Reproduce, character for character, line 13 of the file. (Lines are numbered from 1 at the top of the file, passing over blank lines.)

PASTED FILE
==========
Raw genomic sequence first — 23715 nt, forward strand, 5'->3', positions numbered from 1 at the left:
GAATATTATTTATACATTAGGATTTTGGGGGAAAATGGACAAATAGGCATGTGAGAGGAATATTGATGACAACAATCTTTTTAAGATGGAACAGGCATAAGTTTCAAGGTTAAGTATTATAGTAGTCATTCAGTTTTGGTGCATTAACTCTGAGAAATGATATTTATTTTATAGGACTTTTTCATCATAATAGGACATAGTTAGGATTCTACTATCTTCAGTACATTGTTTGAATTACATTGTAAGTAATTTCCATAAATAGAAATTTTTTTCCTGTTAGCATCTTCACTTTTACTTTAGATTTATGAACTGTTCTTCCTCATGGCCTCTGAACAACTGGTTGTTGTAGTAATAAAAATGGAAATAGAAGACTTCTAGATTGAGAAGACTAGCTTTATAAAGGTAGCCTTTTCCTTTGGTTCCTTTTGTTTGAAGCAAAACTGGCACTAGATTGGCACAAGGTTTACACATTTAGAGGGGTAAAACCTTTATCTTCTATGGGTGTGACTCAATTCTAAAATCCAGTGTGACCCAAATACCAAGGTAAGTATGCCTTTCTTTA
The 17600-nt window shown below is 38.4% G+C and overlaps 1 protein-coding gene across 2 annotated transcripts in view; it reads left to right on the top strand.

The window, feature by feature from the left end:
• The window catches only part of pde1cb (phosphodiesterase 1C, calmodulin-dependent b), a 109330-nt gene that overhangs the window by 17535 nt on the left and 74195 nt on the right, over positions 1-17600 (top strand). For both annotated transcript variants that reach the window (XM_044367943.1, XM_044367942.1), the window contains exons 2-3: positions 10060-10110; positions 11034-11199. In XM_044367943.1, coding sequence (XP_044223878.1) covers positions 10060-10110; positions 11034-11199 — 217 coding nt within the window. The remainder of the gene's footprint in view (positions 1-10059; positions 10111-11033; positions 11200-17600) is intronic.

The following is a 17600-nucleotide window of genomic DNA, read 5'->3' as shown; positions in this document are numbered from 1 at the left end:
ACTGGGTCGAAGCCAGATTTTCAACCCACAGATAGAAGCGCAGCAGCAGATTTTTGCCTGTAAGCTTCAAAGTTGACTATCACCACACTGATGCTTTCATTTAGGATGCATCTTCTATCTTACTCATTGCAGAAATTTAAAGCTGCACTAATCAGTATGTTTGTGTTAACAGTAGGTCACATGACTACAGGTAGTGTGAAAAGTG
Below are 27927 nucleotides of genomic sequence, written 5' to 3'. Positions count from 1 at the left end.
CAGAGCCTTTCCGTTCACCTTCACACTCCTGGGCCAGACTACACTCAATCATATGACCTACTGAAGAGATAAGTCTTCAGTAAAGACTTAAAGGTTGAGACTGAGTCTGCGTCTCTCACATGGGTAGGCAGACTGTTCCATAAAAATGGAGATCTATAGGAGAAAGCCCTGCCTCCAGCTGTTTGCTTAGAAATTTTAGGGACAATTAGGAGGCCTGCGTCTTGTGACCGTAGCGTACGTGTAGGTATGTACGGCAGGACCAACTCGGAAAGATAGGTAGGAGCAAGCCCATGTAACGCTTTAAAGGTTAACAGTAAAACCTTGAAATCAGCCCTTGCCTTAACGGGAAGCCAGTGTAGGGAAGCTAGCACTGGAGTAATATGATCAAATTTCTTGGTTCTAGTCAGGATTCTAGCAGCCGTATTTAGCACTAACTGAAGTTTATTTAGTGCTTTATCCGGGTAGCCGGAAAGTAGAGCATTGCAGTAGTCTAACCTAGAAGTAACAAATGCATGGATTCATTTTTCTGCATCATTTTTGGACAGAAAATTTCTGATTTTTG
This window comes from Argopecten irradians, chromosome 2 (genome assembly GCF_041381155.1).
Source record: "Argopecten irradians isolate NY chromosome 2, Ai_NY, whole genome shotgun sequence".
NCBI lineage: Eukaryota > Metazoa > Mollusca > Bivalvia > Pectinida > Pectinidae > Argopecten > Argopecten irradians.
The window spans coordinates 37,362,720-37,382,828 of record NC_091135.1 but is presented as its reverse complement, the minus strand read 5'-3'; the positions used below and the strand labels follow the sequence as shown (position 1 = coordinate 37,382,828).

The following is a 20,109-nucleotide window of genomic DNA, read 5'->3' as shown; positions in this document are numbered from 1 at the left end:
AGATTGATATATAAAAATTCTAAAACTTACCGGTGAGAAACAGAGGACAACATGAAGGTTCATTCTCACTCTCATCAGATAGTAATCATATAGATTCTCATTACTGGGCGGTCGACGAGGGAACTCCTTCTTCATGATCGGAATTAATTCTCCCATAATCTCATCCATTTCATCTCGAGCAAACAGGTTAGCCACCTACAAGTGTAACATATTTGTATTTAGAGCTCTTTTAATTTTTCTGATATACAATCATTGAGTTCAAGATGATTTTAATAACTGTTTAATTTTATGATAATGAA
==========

The window spans coordinates 37,362,720-37,382,828 of record NC_091135.1 but is presented as its reverse complement, the minus strand read 5'-3'; the positions used below and the strand labels follow the sequence as shown (position 1 = coordinate 37,382,828).